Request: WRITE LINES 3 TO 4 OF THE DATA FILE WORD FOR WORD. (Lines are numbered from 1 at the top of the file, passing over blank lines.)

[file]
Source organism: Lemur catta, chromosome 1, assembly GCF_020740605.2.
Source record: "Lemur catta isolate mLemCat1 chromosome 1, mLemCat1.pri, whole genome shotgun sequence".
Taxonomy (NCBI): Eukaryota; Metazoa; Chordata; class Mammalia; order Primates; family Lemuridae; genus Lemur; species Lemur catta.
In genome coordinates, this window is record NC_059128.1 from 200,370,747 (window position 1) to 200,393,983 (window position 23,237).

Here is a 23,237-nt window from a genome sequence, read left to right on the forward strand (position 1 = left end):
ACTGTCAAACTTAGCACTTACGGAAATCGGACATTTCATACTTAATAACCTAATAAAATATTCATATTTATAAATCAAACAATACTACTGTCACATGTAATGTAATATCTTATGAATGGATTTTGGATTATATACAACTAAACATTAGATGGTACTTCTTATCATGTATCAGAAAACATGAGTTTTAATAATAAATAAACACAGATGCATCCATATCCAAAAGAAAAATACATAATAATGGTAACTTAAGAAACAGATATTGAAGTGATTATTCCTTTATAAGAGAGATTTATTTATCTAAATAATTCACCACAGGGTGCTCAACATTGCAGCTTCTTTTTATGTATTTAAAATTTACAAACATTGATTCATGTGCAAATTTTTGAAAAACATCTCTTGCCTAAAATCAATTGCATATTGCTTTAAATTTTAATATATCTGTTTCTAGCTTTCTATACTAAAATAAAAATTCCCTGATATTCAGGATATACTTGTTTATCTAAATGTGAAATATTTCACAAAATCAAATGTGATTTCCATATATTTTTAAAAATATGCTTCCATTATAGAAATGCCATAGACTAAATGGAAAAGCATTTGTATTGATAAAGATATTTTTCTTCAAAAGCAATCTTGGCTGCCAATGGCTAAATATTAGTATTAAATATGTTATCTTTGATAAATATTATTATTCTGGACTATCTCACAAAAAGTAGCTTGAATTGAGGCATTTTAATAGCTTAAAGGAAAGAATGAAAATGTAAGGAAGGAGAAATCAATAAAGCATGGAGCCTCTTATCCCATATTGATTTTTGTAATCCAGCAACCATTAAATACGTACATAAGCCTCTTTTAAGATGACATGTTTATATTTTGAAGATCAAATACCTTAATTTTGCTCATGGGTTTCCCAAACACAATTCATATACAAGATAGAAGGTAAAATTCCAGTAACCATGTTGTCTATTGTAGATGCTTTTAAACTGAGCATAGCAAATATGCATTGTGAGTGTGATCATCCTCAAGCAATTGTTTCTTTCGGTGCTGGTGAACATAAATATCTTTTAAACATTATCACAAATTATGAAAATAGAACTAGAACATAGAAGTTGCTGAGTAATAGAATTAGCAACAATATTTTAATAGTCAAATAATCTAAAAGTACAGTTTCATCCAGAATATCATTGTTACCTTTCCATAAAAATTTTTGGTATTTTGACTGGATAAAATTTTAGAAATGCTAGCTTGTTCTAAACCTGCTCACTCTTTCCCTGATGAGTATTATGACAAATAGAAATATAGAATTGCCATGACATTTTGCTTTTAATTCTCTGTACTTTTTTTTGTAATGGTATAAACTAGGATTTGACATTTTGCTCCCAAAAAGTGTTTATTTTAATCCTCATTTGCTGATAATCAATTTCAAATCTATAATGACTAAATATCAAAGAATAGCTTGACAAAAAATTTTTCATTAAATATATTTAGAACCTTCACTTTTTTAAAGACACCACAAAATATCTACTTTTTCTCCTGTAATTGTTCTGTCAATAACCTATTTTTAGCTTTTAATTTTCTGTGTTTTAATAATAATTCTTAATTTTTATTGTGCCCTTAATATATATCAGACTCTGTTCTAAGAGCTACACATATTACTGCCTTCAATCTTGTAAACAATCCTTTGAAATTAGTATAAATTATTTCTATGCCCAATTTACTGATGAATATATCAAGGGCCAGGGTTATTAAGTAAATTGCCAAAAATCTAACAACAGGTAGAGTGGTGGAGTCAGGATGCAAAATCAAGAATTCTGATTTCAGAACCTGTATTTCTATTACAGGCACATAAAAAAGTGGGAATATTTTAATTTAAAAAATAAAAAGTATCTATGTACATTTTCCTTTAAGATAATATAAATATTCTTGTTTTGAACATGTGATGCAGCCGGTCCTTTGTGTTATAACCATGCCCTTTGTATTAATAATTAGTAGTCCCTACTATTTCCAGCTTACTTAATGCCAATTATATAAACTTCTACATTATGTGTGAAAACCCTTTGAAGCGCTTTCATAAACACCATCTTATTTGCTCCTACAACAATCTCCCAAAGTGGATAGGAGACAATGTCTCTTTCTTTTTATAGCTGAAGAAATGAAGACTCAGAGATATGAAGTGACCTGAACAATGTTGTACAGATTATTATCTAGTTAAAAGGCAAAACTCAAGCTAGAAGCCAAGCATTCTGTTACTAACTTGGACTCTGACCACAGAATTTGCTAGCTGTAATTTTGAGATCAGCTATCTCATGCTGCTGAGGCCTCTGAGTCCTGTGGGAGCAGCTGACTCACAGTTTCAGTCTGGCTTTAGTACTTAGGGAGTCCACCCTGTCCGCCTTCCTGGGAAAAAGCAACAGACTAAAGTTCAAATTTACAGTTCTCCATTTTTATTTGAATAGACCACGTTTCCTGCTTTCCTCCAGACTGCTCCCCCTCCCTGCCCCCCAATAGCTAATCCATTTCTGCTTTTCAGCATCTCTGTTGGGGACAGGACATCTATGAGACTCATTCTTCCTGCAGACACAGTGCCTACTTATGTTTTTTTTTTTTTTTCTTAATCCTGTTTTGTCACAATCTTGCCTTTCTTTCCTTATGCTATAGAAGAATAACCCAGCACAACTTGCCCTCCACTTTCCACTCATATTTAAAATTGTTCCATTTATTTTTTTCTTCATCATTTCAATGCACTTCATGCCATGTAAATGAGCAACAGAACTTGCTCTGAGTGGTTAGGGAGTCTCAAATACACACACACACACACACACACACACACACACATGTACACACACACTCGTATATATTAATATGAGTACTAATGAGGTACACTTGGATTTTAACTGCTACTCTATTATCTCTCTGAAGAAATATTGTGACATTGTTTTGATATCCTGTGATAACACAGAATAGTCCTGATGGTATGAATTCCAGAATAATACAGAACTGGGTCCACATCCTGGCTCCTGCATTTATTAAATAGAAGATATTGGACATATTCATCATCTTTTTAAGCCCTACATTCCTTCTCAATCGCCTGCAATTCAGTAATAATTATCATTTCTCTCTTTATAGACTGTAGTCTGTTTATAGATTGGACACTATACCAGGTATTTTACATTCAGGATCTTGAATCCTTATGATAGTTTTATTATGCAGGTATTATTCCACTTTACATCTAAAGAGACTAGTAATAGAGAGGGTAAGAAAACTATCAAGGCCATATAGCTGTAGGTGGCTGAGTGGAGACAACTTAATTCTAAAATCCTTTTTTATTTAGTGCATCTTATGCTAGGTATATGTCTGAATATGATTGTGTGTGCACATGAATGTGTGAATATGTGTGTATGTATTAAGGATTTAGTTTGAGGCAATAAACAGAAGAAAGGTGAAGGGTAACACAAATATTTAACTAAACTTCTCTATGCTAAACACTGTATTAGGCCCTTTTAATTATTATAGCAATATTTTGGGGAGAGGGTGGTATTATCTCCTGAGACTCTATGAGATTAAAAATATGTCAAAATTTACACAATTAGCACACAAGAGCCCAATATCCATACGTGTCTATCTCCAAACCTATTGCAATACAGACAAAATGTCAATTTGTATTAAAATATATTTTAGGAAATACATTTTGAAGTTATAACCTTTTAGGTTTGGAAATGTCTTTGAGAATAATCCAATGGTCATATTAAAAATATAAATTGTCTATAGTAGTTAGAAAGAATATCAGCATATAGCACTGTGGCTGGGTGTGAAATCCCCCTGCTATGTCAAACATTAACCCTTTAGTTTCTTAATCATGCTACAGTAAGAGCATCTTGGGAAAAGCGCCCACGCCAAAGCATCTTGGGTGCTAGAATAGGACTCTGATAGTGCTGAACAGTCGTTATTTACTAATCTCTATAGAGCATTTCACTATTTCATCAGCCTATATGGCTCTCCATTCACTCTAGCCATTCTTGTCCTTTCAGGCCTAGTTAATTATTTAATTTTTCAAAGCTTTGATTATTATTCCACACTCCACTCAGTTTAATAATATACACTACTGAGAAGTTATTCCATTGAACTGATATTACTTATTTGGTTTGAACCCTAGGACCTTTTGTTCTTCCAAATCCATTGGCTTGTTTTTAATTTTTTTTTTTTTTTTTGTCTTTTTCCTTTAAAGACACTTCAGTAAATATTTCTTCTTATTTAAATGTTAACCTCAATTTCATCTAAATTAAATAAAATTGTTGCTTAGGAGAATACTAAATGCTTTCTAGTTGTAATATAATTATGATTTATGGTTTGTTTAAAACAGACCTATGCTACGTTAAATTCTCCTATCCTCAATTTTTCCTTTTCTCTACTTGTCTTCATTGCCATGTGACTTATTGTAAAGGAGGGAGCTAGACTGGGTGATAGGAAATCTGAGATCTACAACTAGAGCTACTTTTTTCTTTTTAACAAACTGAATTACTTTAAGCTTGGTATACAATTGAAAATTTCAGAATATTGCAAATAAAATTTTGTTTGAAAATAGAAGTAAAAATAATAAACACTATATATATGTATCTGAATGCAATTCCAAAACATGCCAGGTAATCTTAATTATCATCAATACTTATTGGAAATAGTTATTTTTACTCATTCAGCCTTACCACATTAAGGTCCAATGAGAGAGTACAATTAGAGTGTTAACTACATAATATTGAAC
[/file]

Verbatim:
Taxonomy (NCBI): Eukaryota; Metazoa; Chordata; class Mammalia; order Primates; family Lemuridae; genus Lemur; species Lemur catta.
In genome coordinates, this window is record NC_059128.1 from 200,370,747 (window position 1) to 200,393,983 (window position 23,237).